Our names are unimportant. Though we are known by many names, we have but one purpose. The head itself has two ears, but it does not hear in twos. We watch over our blood in the land of the living, helping where we can. Waiting to find the daughter of deepest memory and bring her home to us one day. We can reach through from the spirit world as you just have my dear. Touching the souls of those descendants who seem lost.— The River Where Blood is Born
Sandra Jackson-Opoku was born and raised in Chicago, Illinois. She attended Columbia College in Chicago for three years, majoring in Journalism. She then transferred to the University of Massachusetts, Amherst, where she changed her major to Communications/Afro-American Studies, attaining her BA in 1976. During her college years Jackson-Opoku studied under two people who she cites as literary influences, African writer: Chinua Achebe and Caribbean writer Michael Thelwell. Other authors who have influenced her include African-American writer Toni Morrison and Latin American writer Gabriel Garcia Marquez.
An avid traveler, Jackson-Opoku also gains inspiration from her vast experiences abroad. She says, "Possibly I write best when I travel. The solitude is something every writer craves. " What originally began as a travelogue from journals written as an exchange student in Nigeria in the mid-70's her first novel, The River Where Blood Is Born, was a labor of love that took some two decades to complete. The novel won the Black Caucus of the American Library Association Award for Fiction in 1998. Her works have also received much praise from critics and fellow authors. According to author Ana Castillo, "Sandra Jackson-Opoku's first novel is a treasure. . . It is the achievement of a mature and gifted writer. " Jackson-Opoku has received several honors and awards including a National Endowment for the Arts Fellowship and two Gwendolyn Brooks Poet Laureate Awards.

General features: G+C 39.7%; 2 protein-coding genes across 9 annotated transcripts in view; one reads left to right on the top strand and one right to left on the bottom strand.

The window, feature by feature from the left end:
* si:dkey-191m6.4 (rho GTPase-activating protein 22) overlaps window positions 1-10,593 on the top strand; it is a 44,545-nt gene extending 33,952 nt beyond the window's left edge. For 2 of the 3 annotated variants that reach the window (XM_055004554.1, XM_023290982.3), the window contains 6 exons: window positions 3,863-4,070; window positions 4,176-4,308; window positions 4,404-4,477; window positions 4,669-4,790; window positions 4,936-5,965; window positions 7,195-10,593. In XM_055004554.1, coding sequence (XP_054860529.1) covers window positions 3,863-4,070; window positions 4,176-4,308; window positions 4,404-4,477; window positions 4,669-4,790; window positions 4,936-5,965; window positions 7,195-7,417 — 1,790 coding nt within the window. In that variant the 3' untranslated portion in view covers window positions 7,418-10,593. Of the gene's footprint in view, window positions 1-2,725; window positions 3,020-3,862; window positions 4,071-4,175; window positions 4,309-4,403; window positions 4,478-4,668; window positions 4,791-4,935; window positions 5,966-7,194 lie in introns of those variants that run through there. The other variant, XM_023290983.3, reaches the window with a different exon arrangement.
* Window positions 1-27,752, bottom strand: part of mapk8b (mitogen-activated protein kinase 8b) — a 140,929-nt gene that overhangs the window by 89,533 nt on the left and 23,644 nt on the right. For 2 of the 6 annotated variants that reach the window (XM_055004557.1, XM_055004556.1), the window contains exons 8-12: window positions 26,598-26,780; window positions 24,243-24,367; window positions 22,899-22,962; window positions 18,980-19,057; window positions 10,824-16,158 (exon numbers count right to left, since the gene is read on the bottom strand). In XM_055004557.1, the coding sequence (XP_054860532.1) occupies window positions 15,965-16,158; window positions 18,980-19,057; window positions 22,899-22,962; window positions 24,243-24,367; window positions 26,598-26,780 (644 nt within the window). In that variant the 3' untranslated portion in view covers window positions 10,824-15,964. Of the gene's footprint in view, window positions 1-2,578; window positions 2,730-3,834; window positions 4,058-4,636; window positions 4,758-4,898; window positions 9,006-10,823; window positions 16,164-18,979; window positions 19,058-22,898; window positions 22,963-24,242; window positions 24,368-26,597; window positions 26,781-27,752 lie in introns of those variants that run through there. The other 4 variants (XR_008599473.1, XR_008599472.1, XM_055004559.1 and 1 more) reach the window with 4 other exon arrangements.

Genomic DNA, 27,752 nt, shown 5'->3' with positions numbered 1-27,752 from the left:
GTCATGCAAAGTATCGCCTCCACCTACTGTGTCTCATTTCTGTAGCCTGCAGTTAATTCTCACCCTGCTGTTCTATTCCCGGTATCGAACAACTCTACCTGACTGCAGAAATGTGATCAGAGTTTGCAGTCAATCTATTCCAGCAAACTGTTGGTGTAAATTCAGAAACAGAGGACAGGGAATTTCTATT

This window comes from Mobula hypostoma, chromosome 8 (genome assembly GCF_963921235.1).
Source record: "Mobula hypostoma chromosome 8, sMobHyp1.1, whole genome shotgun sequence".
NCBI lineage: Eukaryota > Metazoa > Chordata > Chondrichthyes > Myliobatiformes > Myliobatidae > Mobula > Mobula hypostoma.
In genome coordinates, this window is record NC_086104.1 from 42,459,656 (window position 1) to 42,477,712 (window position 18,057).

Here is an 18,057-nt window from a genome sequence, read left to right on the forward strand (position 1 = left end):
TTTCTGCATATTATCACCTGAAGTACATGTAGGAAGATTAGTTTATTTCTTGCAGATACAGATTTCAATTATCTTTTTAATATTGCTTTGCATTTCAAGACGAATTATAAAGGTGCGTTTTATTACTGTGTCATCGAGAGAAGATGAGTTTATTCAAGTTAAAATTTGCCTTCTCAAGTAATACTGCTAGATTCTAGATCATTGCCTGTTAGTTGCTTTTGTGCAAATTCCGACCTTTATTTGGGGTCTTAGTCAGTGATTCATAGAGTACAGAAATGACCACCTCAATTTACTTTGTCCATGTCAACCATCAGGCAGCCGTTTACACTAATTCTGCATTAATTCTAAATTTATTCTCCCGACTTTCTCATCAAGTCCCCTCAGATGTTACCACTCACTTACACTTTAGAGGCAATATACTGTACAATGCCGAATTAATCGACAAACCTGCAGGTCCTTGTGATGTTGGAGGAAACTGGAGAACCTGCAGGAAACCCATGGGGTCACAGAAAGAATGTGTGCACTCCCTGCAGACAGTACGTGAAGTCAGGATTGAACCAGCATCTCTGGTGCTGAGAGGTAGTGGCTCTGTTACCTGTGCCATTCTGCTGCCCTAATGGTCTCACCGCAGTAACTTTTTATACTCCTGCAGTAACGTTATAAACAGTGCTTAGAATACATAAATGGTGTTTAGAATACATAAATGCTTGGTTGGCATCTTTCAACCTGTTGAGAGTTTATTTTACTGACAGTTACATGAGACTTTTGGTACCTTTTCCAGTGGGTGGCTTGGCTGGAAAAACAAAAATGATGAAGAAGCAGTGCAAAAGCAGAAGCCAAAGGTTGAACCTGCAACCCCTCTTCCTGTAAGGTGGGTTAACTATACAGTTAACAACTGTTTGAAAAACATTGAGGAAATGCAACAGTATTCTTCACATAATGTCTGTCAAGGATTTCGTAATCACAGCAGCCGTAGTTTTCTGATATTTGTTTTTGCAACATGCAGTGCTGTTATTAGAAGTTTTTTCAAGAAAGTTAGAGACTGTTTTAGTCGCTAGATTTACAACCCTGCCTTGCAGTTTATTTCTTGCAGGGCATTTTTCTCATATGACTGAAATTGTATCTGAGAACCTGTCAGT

The author demonstrates a unique style of poetic prose. She presents each chapter of her novels, The River Where Blood Is Born and Hot Johnny (And the Women Who Loved Him) in a lyrical tone. When interviewed by Robert Fleming, author of The Wisdom of the Elders she says, "I'm a poet first and foremost. I wanted to use poetic language in my prose to get a sense of quality like that found in African language. I see poetry and prose as not that different. Looking at our African roots, our storytelling uses all forms, all woven together like Kente clothe. I used poetic language to suggest certain types of reality. "
A major theme illustrated in both novels is multigenerational ties. Through her characters she gives voice to the African belief of the past (forefathers), present (living) and future (unborn generations). The novels intertwine multiple voices to create a story of a matriarchal bloodline. Each of the women characters in the novels discover via journeying that they are all connected not only through similar experiences but kinship.
Her usage of an ancestral chorus serves to remind readers of the importance of their indigenous roots. She encourages readers to explore the connections between history and present life experiences. Her empowering words express a universal message of connectedness to all women across the life span.
Her fiction, poetry, and nonfiction writing have been seen in Essence magazine. For the past twenty years, she has traveled the world presenting papers, lectures and workshops at bookstores, libraries and educational institutions. In addition to writing, Jackson-Opoku owns a small communications consulting firm in Chicago that provides editorial, scriptwriting and corporate communications services. She has taught at Columbia College, Chicago State University and the Robert Taylor Housing Projects special programs division. Jackson-Opoku currently divides her time between Chicago and Florida, where she is Visiting Assistant Professor in the Creative Writing Program at the University of Miami, Florida. She has two children, Kimathi and Adjoa.
Nextext - Women's Voices
Contains information about Jackson-Opoku's poem "Ancestors: In Praise of the Imperishable" as well as biographical information about the author and a study guide for the poem.
African American Literature Book Club
A review of Jackson-Opoku's Hot Johnny.
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